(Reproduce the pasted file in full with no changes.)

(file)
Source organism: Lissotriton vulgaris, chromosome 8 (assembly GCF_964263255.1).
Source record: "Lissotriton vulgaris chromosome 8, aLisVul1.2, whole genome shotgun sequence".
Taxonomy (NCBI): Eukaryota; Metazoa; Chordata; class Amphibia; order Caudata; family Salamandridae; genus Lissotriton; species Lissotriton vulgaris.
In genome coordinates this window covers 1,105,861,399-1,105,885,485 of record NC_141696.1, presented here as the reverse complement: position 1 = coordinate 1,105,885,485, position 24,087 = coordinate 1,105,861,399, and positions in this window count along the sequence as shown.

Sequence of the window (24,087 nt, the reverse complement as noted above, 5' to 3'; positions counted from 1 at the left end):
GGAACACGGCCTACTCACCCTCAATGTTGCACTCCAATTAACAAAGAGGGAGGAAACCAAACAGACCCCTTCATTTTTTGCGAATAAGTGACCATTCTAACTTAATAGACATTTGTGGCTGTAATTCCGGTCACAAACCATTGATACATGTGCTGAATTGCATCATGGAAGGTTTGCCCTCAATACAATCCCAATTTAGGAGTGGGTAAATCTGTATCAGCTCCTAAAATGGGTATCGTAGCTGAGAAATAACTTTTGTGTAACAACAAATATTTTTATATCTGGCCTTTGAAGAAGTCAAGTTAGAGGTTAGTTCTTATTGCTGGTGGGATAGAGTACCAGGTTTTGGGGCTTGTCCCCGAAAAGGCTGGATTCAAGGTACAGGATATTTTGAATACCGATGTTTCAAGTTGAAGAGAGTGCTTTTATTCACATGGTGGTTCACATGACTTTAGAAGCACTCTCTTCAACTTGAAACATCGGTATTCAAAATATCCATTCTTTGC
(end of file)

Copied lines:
Source organism: Lissotriton vulgaris, chromosome 8 (assembly GCF_964263255.1).
Source record: "Lissotriton vulgaris chromosome 8, aLisVul1.2, whole genome shotgun sequence".
Taxonomy (NCBI): Eukaryota; Metazoa; Chordata; class Amphibia; order Caudata; family Salamandridae; genus Lissotriton; species Lissotriton vulgaris.
In genome coordinates this window covers 1,105,861,399-1,105,885,485 of record NC_141696.1, presented here as the reverse complement: position 1 = coordinate 1,105,885,485, position 24,087 = coordinate 1,105,861,399, and positions in this window count along the sequence as shown.

Sequence of the window (24,087 nt, the reverse complement as noted above, 5' to 3'; positions counted from 1 at the left end):
GGAACACGGCCTACTCACCCTCAATGTTGCACTCCAATTAACAAAGAGGGAGGAAACCAAACAGACCCCTTCATTTTTTGCGAATAAGTGACCATTCTAACTTAATAGACATTTGTGGCTGTAATTCCGGTCACAAACCATTGATACATGTGCTGAATTGCATCATGGAAGGTTTGCCCTCAATACAATCCCAATTTAGGAGTGGGTAAATCTGTATCAGCTCCTAAAATGGGTATCGTAGCTGAGAAATAACTTTTGTGTAACAACAAATATTTTTATATCTGGCCTTTGAAGAAGTCAAGTTAGAGGTTAGTTCTTATTGCTGGTGGGATAGAGTACCAGGTTTTGGGGCTTGTCCCCGAAAAGGCTGGATTCAAGGTACAGGATATTTTGAATACCGATGTTTCAAGTTGAAGAGAGTGCTTTTATTCACATGGTGGTTCACATGACTTTAGAAGCACTCTCTTCAACTTGAAACATCGGTATTCAAAATATCCATTCTTTGC